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rose

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Many here on the forum use Google as a mainstay to research symptoms, research breakthroughs, and, research just about anything.

A friend sent me a video on technology and how it is changing us and the amount of information we can access.

Some statistics about "Google":
There are 31 billion searches on Google every month. In 2006 this number was 2.7 billion...

.It is estimated that a week's worth of the New York Times contains more information than an individual was likely to come across in a lifetime in the 18th century

....It is estimated that 4 exabytes of unique information will be generated this year. This is more than the previous 5000 years.

Its just a shame that "Google" misguides so many people when they're trying to self diagnose. Maybe its because even though the general population can access information on just about anything, that doesn't mean they have the training or background to discern what that information means in their individual case. Its easy to be mislead, and the more information available to us, the more there is to potentially be misinterpreted by us. :)
 

ptich

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I did not understand what is a connection between amount of information supplied by Google, and the fact that it is (thought to be) misleading. But what I noticed is that lately the vast majority of medical reserach articles that I find through Google require subscription, so actually I can get no information at all, good or bad. All that is left is standard write-ups about ALS, with mostly obsolete information.
 

rose

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Pitch...

Maybe misguides or misleads is the wrong terminology, (I'm searching for the correct word, but falling short). Maybe its "indiscriminate" information...
 

BethU

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Hi, Ptich ... Imagine 20 years ago, when there was no Internet and if you wanted information, you would drive to a library and slog through 30-year-old textbooks on the subject, if the library happened to have any.

So, we have not yet perfected "instant information gratification." A few glitches remain, such as the fact that a lot of the info on the Internet is plain old crap, and we have to pay for the good stuff. It's a good thing there are doctors out there, who can answer our medical questions!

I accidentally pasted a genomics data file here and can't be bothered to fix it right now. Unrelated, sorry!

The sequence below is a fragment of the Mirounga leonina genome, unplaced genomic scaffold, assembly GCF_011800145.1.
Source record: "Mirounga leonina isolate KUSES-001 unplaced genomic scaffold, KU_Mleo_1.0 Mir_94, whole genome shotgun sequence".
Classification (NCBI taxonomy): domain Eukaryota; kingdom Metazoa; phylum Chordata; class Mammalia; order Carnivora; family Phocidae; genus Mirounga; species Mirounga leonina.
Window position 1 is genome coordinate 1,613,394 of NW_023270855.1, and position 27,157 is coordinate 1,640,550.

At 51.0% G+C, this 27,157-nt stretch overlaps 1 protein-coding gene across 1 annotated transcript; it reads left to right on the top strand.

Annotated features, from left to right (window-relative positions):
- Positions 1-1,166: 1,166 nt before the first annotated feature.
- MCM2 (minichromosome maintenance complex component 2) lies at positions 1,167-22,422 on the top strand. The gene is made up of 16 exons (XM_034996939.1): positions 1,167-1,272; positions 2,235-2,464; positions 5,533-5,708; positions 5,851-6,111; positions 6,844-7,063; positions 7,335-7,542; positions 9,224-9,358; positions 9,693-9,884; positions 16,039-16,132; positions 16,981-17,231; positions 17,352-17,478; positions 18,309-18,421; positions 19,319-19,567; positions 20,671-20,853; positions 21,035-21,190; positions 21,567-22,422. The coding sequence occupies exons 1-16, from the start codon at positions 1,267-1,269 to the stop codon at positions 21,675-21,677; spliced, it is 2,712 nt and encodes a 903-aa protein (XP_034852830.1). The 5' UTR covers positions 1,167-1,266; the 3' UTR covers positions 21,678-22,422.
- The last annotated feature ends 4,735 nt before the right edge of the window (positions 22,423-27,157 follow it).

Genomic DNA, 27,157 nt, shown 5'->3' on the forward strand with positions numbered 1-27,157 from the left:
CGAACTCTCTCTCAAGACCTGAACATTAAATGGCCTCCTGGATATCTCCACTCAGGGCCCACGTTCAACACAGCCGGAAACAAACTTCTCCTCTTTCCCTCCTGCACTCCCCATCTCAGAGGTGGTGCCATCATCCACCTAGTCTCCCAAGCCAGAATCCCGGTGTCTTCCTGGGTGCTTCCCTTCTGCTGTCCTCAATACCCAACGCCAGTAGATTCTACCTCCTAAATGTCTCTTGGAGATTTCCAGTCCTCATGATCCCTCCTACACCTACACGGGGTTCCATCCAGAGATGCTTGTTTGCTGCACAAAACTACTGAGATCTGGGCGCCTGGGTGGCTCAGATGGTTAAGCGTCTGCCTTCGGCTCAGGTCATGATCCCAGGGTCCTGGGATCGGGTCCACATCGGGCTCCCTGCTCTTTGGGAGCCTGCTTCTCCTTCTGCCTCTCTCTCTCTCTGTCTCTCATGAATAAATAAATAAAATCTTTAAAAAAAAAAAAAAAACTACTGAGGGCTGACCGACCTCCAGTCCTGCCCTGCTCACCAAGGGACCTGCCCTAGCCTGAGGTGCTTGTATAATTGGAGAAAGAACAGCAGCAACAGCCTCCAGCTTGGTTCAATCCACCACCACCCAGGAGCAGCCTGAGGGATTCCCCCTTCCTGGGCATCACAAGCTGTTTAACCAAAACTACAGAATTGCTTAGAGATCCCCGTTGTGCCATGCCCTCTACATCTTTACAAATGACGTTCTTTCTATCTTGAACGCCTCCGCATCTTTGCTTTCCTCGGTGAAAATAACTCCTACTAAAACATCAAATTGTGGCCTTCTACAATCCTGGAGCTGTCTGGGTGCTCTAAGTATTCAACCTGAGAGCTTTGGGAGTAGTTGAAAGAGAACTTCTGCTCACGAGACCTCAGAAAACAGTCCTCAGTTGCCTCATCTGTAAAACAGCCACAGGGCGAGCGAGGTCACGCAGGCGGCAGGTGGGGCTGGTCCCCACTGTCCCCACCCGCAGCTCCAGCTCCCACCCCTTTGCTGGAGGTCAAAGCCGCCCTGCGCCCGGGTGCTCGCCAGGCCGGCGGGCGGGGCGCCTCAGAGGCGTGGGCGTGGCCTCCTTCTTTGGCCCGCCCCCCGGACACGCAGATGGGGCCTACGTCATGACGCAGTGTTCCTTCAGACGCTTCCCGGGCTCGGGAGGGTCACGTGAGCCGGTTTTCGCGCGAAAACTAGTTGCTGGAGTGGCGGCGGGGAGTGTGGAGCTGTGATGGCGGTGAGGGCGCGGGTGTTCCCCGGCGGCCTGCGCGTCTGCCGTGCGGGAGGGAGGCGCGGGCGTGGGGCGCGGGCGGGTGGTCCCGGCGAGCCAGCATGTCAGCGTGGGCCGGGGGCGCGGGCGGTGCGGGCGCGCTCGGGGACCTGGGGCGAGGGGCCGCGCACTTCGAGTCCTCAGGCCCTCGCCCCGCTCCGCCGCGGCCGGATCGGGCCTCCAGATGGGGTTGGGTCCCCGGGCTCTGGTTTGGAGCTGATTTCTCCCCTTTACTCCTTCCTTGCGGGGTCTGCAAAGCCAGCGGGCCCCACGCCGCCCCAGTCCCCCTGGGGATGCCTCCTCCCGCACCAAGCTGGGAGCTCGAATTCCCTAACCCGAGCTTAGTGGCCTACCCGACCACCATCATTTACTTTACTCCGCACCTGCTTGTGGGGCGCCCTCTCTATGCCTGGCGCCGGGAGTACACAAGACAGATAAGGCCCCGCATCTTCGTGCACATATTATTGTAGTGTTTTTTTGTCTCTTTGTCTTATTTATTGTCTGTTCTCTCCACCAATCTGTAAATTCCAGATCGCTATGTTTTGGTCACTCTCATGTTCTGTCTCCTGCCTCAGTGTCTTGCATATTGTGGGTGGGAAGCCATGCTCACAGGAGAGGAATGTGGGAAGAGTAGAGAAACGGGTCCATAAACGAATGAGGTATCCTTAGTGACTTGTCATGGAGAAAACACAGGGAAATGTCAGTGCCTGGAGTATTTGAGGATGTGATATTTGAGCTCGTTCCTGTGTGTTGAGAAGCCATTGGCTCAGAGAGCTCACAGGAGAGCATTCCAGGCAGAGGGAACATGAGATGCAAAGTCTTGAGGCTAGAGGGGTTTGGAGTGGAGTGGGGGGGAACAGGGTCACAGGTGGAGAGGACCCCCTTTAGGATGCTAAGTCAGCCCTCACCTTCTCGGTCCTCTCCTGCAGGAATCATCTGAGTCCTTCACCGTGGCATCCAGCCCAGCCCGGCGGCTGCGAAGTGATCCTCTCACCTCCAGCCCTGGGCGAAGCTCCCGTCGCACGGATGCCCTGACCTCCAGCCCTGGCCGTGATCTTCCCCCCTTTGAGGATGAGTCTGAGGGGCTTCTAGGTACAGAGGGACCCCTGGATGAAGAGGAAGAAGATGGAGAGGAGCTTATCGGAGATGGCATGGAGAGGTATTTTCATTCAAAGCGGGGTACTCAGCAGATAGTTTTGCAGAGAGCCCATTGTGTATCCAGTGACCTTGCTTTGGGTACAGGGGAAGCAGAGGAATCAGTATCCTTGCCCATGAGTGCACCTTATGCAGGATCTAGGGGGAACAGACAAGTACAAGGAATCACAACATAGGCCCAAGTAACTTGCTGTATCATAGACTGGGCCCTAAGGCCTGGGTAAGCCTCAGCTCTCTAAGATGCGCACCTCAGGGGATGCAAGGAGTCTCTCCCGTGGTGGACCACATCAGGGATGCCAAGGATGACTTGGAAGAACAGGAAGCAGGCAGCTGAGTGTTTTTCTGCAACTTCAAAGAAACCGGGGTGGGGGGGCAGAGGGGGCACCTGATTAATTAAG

rose

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Okey-dokey, here is a quote from Robert's (Planninguy) cyberchondria link.

New York Times; By JOHN MARKOFF
Published: November 24, 2008

....The study suggests that self-diagnosis by search engine frequently leads Web searchers to conclude the worst about what ails them.

The researchers said they had undertaken the study as part of an effort to add features to Microsoft’s search service that could make it more of an adviser and less of a blind information retrieval tool.

Although the term “cyberchondria” emerged in 2000 to refer to the practice of leaping to dire conclusions while researching health matters online, the Microsoft study is the first systematic look at the anxieties of people doing searches related to health care, Eric Horvitz said.

Mr. Horvitz, an artificial intelligence researcher at Microsoft Research, said many people treated search engines as if they could answer questions like a human expert.

“People tend to look at just the first couple results,” Mr. Horvitz said. “If they find ‘brain tumor’ or ‘A.L.S.,’ that’s their launching point.”



.... "Blind information retrieval tool" is the perfect choice of words that I needed down in my earlier thread. Much better terminology than "misguiding" or "misleading". :)
 

brendapals

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Interesting info

I wonder what all those people used to do when they had to haul around their Encyclopedia Brittanica books?8)8)

hugs to all,
brenda
 
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